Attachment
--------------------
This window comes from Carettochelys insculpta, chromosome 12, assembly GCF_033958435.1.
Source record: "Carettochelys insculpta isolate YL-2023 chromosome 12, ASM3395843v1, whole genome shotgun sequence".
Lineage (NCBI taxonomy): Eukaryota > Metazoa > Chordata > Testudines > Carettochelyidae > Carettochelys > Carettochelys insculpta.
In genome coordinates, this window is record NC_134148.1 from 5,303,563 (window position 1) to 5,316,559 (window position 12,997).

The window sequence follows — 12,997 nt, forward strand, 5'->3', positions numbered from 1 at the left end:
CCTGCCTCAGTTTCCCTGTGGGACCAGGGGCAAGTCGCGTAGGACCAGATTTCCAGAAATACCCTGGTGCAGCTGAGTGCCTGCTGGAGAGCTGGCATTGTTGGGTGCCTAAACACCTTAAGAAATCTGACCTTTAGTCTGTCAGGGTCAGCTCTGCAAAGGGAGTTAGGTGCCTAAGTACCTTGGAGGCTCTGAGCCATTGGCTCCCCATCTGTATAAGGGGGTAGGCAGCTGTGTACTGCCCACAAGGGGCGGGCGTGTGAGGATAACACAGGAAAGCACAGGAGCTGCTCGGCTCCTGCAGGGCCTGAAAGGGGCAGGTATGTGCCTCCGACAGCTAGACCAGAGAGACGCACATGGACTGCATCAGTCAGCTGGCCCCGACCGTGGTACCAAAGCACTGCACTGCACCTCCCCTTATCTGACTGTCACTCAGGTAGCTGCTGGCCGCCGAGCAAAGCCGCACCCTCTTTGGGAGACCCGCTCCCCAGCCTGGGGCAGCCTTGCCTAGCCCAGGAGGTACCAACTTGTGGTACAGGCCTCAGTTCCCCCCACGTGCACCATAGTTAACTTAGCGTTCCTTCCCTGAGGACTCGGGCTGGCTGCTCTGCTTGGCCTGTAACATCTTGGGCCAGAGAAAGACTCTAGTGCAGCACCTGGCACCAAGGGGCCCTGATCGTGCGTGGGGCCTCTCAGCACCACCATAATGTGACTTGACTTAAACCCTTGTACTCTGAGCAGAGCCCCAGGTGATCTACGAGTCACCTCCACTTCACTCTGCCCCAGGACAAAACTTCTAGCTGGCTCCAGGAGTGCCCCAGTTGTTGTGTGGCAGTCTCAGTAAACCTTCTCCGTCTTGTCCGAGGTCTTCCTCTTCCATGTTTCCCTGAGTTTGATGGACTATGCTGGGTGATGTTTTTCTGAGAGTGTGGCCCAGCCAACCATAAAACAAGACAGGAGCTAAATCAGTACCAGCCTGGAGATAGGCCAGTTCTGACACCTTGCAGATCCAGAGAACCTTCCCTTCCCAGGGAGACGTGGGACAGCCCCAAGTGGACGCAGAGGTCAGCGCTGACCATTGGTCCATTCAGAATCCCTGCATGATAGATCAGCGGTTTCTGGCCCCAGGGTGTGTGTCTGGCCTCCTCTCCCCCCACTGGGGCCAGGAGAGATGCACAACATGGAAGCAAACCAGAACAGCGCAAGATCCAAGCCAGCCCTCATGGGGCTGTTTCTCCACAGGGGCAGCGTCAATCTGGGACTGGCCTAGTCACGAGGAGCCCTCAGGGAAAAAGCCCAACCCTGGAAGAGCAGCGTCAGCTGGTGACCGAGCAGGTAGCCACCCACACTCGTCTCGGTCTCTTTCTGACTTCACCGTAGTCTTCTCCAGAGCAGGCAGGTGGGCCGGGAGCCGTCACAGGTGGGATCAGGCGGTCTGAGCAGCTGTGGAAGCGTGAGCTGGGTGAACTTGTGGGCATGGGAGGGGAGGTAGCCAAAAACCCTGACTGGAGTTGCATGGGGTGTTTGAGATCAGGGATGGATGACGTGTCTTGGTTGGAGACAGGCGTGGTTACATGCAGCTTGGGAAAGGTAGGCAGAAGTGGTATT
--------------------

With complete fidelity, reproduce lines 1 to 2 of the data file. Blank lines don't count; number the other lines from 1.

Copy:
This window comes from Carettochelys insculpta, chromosome 12, assembly GCF_033958435.1.
Source record: "Carettochelys insculpta isolate YL-2023 chromosome 12, ASM3395843v1, whole genome shotgun sequence".